In another study, Kim and other researchers adapted a computer model with several decades of National Park Service peak bloom records and temperature records from Reagan National Airport to build an understanding of how the changing climate could affect the famous cherry trees along Washington, D.C.’s Tidal Basin.

Projections were made using two climate change scenarios developed by the Intergovernmental Panel on Climate Change. A scenario with moderate warming suggests that by the 2050s, the peak bloom could be five days earlier; by the 2080s, it could be 10 days earlier.

On March 17, the cherry blossoms in D.C. tied for their second-earliest peak bloom, Axios reported.

The full flowering of Kyoto’s cherry trees in 2021 was observed on the earliest date recorded in over 1,200 years, according to a 2022 study. The study found that human-induced climate change after about the 1930s led to earlier flowering, with an estimated shift of about 11 days in the present climate and 17 days by 2100.

In general, the warmer it is, the sooner the trees are likely to bloom, Maust said. On the other hand, if winters are not cool enough, trees won’t get enough time in their dormancy period, and that may push back the timing of the bloom.

If fruit trees don’t experience enough cool temperatures, they sometimes have trouble flowering and producing fruit, Kim said. Warmer winters also invite insect herbivores and pests out early, increasing the vulnerability of trees that didn’t fully rest.

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Because Seattle experiences milder winters than D.C., researchers expect UW’s trees to respond to different temperature thresholds. Maust hypothesized that the bloom would be earlier due to increases in spring temperatures caused by climate change only if the required chilling thresholds continue to be met at the same pace.

In short, warmer winters result in a slower bloom, while warmer springs result in a faster bloom. Because both seasons are affected by the warming climate, researchers have to determine the interactions of both processes.

‘We cherish them’

Susan Hooker smiled as she looked up, studying the buds and blooms on the upper branches of a cherry tree near the UW Medical Center on March 19.

“The first time I was here, on campus, was in ’97, which was a long time ago,” Hooker said while walking down the steps of Red Square. “That was my most favorite place to hang out. I would go to the Hub, get my sandwich, sit in the Quad, eat my sandwich, hang out and do homework. It was great.”

Hooker, who is studying biology, returned to school last spring after about two decades off to raise her kids. When the opportunity to document cherry tree blooms appeared in her inbox, she jumped on it. UW students, she said, want to preserve the trees.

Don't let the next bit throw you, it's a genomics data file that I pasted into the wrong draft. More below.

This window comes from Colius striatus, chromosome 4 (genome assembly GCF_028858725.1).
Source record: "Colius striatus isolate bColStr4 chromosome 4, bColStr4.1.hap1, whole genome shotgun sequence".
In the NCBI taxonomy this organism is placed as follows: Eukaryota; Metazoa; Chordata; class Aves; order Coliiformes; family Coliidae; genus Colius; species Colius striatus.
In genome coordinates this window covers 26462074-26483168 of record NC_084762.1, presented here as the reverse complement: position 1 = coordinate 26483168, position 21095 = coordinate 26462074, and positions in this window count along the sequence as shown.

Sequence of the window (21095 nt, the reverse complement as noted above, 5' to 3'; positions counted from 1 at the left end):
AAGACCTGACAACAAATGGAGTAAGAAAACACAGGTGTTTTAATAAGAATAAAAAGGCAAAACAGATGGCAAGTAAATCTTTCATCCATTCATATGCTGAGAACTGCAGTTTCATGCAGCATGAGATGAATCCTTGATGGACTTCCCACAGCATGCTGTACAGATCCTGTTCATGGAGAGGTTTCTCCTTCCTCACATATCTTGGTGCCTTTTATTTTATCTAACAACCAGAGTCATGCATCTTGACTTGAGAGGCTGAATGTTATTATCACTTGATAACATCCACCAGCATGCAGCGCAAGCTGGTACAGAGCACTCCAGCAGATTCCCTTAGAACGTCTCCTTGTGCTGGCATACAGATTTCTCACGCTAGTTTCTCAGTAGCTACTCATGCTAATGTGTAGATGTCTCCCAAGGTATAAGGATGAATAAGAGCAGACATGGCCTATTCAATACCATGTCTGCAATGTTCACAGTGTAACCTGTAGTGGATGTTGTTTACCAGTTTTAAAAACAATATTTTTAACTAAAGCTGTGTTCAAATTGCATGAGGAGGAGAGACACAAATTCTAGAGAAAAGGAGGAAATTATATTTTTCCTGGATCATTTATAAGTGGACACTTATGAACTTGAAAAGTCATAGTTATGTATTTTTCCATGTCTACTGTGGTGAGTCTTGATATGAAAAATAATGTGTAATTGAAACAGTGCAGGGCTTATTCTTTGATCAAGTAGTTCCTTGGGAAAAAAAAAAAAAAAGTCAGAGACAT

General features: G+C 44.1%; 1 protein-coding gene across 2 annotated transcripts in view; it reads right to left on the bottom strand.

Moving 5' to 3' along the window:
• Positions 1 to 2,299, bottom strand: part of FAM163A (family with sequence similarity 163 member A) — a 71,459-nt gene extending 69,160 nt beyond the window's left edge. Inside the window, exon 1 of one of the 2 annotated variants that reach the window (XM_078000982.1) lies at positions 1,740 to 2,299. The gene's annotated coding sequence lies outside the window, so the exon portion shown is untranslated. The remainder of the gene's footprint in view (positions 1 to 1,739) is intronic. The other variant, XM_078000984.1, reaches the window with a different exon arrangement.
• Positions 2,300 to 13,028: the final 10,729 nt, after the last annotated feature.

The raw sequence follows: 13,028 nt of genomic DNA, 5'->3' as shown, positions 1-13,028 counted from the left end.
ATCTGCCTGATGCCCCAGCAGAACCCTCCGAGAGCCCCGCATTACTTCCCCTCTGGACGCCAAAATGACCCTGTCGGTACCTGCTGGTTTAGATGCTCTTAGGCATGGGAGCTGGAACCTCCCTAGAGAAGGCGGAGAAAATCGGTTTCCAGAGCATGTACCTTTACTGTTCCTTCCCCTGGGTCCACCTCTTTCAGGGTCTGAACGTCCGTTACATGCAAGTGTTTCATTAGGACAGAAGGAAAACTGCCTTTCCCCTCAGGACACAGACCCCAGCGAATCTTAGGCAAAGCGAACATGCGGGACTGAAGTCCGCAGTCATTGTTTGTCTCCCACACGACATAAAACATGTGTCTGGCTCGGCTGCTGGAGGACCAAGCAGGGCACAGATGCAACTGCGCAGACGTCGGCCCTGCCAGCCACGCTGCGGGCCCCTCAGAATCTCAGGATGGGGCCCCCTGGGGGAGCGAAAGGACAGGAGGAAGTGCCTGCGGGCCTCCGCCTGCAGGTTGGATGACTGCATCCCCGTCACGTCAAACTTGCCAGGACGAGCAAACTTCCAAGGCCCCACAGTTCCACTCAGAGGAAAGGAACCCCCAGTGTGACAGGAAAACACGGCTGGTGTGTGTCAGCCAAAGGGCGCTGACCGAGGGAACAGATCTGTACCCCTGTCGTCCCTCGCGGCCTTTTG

“We cherish them,” Hooker said.

On March 19, Hooker wandered to the row she’s responsible for. She looked high into the branches where birds and bees loomed and began punching in observations on her phone. Hooker and 20 other undergraduate students visit every cherry tree on campus at least twice a week on average, often swinging by between classes.

On each visit, they use an app to choose which bloom stage the tree appears to be in and how much of that stage is complete. Each tree is individually identified by number, location and species.

The research began under Michael Bradshaw, a former doctoral student in the School of Environmental and Forest Sciences, a self-described “plant addict” who now teaches mycology at North Carolina State University. Bradshaw connected with Kim, who had previously developed models that help predict D.C.’s cherry tree blooms, in hopes of providing the same for Seattle.

Now, the university has collected seven years of fine-scale data on each tree on campus, looked back in the archives to build historical estimates of bloom data and accessed historical temperature data. The field data collection is expected to continue indefinitely.

Researchers have already created the model to predict bloom time based on weather data and are finalizing the results.

Bradshaw’s successor, Maust, led a team of more than a dozen undergraduates researching and tracking campus cherry blossom development from 2021 to 2023. Her colleague Marlee Thiel has taken over the training and ongoing data collection.

Now, Maust is working with co-authors to finalize the results of the research and plans to submit it for peer review as soon as this summer.